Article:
Gently, with trembling fingers, I pluck aside the faded streamers that crisscross its sad shape and swipe away the red smudged corks, patina bottle tops and cigarette butts that frame it. I ease my hands softly beneath it and grit my pulsing breath before lifting it into my arms in a cloud of sour scent. Detritus flakes fall from the underside of the cadaver, shrivelled skin, sealable baggies smeared with white fingerprints, faded and perfumed letter scraps and faded sparkles. Barely registering as weight, the shell is cradled to my chest as I move my ear to its torso, daring to hope my quest was not fruitless.

A faint ticking in the ribcage informs me a life force still holds fort. Shocked, yet hopeful, my thoughts race away from me. It isn’t too late. I might still save this sad creature. Tentatively, I carry my delicate cargo to safety, out of the gloomy trees and to sunnier worlds and eras. The warmth of sunlight and sounds of nature stirs in this creature the briefest of movements. And then, I watch agape as eyes tremble away a surrendering layer of skin that open, slowly, to reveal blank, blind eyes peering through the smirch that still contains it. It shudders as if filled with fear yet remains in my hold.

Unseeing, the eyes fall away from me as a black tear wells up in the corners of each dry orb, only to moisten upon a few blinks. They swivel round and now have a pupil that I watch focus upon me.

‘Who are you?’ I implore. My reply, simply more blinks, sharpening the gaze that holds me.

Cracked and dusty lips open as if for the first time in all eternity and its dry mouth gulps greedy air, like a free diver emerging from hunting pearls. Nourishing air is taken in, pumping its emaciated chest and expanding its form. It breaths out dirt into my wincing face, the odour of its lungs tacky with tar and dust. Seemingly cleansed, the breathing continues and settles to a deeply rhythmic tempo.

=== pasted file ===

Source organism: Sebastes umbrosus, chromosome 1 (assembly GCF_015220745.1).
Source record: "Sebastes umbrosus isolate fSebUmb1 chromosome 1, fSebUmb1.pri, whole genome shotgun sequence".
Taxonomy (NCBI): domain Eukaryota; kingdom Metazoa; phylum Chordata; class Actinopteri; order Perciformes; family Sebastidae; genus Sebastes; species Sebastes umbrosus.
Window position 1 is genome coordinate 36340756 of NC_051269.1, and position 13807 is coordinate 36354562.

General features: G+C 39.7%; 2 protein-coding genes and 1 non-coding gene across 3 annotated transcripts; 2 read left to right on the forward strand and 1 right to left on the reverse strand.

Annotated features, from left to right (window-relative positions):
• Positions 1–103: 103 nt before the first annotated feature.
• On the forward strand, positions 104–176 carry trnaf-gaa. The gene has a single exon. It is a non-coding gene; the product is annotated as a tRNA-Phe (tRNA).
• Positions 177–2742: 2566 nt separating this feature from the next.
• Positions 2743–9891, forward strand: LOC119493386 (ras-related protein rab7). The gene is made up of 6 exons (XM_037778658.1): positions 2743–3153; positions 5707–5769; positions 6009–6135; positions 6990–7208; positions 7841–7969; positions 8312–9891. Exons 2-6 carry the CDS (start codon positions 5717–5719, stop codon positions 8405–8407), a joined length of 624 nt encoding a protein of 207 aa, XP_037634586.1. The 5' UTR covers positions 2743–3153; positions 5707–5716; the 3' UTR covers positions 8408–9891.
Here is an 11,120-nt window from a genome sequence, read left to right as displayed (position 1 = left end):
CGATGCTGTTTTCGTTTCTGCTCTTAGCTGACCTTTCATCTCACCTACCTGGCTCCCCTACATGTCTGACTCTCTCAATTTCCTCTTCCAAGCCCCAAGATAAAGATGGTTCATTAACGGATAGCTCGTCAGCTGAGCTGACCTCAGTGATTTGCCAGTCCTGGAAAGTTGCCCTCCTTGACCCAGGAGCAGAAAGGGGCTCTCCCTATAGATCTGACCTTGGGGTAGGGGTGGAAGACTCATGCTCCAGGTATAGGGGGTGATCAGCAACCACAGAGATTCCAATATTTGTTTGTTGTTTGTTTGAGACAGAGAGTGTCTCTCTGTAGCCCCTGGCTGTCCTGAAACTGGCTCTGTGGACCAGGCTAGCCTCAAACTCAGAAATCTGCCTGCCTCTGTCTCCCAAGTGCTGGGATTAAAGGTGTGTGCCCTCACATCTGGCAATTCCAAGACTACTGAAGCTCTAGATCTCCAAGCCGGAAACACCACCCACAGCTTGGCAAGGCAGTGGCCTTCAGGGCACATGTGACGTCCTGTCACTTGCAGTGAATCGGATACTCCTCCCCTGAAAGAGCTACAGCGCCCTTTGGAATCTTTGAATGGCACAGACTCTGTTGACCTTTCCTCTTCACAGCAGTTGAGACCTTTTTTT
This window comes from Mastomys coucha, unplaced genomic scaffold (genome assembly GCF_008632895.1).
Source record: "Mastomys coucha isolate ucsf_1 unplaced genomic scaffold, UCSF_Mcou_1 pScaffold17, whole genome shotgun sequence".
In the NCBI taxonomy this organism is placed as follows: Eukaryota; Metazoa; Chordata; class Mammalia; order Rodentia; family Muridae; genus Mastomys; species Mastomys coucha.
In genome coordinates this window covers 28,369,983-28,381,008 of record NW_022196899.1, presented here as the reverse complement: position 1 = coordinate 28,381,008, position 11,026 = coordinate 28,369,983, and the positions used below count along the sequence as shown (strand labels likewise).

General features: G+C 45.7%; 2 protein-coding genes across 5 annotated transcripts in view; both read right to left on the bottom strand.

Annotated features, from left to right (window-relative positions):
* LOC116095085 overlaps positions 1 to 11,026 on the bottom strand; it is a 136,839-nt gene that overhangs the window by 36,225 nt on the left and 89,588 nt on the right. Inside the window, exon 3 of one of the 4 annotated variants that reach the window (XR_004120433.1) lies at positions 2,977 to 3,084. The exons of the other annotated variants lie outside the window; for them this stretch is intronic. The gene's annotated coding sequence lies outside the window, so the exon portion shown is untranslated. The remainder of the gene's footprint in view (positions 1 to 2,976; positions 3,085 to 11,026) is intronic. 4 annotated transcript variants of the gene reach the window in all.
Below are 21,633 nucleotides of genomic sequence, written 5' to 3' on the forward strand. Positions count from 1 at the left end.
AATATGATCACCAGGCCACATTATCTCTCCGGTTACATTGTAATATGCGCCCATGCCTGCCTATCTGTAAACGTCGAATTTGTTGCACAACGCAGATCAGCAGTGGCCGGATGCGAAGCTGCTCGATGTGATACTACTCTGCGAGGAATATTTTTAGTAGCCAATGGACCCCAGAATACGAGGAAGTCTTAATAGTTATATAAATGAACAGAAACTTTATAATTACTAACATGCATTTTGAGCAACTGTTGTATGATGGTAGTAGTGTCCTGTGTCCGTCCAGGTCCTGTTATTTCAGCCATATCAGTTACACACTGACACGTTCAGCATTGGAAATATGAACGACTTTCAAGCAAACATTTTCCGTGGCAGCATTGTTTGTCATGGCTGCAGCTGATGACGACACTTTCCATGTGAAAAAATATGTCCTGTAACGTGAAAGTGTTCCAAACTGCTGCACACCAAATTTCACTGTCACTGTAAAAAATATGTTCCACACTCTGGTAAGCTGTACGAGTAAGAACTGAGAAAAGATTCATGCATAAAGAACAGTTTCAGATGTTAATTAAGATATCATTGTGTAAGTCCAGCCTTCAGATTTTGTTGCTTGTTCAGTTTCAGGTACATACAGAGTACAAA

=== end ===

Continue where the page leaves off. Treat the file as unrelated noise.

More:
I repeat: ‘Who are you?’

A fleeting smile, and its tentative voice appears in my head without the need to move its lips.

I am just finding out. Feed me. Please.

I take my refugee home and place him, for that is what I have decided he is, on a blanket from my childhood. I set to building him a shelter made of books set upon each other. Heavy tomes interlink with frivolous novellas that in turn lock into novels. I use song and poetry to bond the papery bricks and complete the roof with the words of wise men and women; alongside articles and reports from free thinking publications. He grows inside, jitters give way to the occasional sigh of contentment as he feeds.

The walls of this house I adorn with images of my family and friends, past and present. With a pen passed down through generations, I write upon spaces between the pictures the stories of those shown in these portraits. With each adage and every yarn, the cloudy shroud dims a little more and the dark casing of this husk grows warmer in hue, fatter in form.

‘Who are you?’

Soon, we will know.

And so growth can be seen with each addition. I enrich his life with animals and fauna, sunrises and sea salt, with knowledge and culture. As each day passes, nerves give way to quiet confidence as he absorbs all that I thrust upon his person. 

Politics, and facts fill him, healthy food and minerals nourish him. I carpet his home with maps of adventures and morsels of delicacies from around the globe. Trinkets and coins are hidden in cupboards, locked up with the snarling fiends that want to reach him, to sink their teeth into his rounding flesh. That which sucks of his life is set apart, so that he may focus on that which is before him. And what now lays before him is the world without the shallow glitter, the clutter and the shit outside of the fusty gutter.

The time is upon us. Quest's end. 

So today, I watch proudly as he rises calmly on his two sturdy pink limbs and emerges from his house of empowerment. He is grown. Gone is the dark shroud that held him, and sloughed off is the flake of rot that covered him. Weightless shoulders squared and sturdy, head high. A toothy grin mirrors mine and eyes sparkle with life and humour. He is older, but exudes wisdom borne of the earth.